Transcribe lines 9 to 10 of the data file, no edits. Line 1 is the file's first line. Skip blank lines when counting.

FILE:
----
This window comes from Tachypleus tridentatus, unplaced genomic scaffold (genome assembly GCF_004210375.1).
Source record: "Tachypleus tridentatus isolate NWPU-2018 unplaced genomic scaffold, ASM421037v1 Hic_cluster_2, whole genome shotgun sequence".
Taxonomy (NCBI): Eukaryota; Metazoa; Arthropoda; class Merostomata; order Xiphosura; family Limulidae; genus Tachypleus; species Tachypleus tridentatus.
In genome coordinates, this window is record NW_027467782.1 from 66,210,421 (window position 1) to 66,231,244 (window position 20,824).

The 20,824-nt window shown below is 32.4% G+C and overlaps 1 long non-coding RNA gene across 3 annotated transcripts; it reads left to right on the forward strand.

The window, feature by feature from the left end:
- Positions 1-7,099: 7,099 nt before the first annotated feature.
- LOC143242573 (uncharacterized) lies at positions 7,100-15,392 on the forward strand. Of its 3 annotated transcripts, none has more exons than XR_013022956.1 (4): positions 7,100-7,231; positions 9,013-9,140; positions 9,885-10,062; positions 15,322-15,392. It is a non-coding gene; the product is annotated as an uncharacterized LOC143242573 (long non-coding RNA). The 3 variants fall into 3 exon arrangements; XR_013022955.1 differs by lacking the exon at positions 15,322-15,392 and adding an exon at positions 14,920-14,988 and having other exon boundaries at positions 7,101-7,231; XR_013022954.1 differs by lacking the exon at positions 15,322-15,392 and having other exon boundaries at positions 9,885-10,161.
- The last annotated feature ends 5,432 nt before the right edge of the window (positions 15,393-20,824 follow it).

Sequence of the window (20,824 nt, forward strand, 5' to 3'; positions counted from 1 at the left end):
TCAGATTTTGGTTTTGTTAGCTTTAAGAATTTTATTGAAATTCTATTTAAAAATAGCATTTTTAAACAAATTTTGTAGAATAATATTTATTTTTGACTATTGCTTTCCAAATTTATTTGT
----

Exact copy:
- The last annotated feature ends 5,432 nt before the right edge of the window (positions 15,393-20,824 follow it).

Sequence of the window (20,824 nt, forward strand, 5' to 3'; positions counted from 1 at the left end):